, Volume 75, Issue 3-4, pp 135-147

SST-induced climate change in tropical North Africa: The intermediary role of lower tropospheric oscillations

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Summary

 The growth rates of amplifying mid-tropospheric perturbations in tropical North Africa is known to reduce with increased vertical shear in the troposphere. This phenomenon leads to a reduction in the frequency of generation of squall lines – the main rain-producing mechanism in tropical North Africa – because squalls are initiated by amplifying modes of African Easterly Waves (AEW). Ultimately, therefore, tropical North Africa experiences a shortfall, with respect to long-term averages, in annual rainfall. Weakening of AEW intensity is shown to be linked with the warming up to the sea-surface temperatures (SST) of the South Atlantic, Pacific and Indian Oceans. These findings are consistent with the observed reduction in the incidence of intense hurricanes along the entire westem Atlantic in Sahelian dry years. It is shown that the frequency of occurrence of Atlantic tropical storms and hurricanes is unaffected by the dryness or otherwise in the Sahel, but the paths of the storms are determined by the zonal exit point, from the African continental land mass to the Atlantic, of West African disturbance lines. These results have applications, and implications, in the level of preparedness for the economic impacts of Atlantic storms and hurricanes.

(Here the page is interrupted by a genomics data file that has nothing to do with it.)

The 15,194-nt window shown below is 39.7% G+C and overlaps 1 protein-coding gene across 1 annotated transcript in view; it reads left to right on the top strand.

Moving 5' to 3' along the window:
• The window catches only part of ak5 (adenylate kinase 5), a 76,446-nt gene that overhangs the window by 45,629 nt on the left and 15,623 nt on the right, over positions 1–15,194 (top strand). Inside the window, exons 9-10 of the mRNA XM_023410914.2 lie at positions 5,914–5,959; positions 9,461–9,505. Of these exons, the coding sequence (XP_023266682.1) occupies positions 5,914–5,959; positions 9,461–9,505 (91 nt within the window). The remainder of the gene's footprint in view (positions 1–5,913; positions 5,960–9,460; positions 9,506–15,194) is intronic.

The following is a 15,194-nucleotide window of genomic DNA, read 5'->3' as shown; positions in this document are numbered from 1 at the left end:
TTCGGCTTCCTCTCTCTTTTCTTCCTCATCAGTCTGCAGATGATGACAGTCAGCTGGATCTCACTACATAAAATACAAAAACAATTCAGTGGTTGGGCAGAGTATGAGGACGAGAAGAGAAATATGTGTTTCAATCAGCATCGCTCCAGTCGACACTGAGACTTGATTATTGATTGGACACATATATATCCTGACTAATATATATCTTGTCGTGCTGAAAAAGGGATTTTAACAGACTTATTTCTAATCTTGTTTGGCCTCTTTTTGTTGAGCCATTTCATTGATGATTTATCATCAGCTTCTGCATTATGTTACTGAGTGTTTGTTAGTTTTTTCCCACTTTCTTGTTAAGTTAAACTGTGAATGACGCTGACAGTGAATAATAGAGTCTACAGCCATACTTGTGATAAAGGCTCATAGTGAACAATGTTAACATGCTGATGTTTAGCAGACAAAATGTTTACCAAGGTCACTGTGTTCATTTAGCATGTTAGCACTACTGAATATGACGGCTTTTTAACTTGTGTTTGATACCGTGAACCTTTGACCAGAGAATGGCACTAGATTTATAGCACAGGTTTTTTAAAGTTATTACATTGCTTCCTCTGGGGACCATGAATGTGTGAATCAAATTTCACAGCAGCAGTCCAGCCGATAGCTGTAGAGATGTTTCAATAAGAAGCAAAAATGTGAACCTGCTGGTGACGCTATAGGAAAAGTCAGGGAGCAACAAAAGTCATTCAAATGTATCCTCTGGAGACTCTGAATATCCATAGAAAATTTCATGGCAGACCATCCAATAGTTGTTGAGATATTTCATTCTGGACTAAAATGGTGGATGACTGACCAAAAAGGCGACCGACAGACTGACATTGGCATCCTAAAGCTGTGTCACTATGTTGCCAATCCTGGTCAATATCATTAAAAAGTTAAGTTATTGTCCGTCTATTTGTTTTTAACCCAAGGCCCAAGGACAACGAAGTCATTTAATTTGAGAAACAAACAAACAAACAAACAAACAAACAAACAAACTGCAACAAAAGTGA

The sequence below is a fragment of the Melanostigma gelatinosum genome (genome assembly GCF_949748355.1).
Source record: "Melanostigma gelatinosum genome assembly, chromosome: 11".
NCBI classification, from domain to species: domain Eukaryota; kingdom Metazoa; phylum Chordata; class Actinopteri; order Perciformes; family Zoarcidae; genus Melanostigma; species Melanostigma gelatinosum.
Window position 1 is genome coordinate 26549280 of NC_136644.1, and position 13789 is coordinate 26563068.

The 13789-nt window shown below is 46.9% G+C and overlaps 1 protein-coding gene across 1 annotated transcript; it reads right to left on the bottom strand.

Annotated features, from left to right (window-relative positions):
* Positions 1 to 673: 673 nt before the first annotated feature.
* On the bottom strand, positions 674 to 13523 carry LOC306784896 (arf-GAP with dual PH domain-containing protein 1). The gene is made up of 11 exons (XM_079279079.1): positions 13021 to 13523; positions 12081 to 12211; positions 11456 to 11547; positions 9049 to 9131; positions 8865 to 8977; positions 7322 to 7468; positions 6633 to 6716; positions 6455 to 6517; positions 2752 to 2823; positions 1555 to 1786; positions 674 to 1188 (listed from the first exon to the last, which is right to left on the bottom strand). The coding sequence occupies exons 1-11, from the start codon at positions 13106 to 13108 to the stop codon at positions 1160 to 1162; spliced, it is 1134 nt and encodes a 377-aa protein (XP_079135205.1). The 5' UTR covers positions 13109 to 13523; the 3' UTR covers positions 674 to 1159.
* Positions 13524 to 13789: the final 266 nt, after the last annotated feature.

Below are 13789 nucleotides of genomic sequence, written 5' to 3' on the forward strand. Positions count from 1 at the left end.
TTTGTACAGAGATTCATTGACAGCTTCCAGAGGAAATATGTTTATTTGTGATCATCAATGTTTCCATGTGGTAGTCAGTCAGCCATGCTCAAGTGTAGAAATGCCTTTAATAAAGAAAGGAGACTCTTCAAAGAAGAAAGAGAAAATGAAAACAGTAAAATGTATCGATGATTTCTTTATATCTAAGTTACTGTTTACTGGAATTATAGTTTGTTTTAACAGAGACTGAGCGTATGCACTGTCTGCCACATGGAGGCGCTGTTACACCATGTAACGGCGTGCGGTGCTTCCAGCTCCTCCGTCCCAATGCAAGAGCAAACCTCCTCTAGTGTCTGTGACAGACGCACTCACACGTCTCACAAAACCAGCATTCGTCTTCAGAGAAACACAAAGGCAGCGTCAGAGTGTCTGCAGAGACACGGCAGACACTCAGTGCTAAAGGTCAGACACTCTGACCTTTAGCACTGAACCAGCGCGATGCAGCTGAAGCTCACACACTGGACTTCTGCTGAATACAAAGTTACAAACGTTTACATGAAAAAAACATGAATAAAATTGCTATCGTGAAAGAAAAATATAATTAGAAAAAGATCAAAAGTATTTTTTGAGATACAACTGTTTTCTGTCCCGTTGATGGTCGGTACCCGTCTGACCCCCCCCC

Received June 8, 1996 Revised June 8, 2000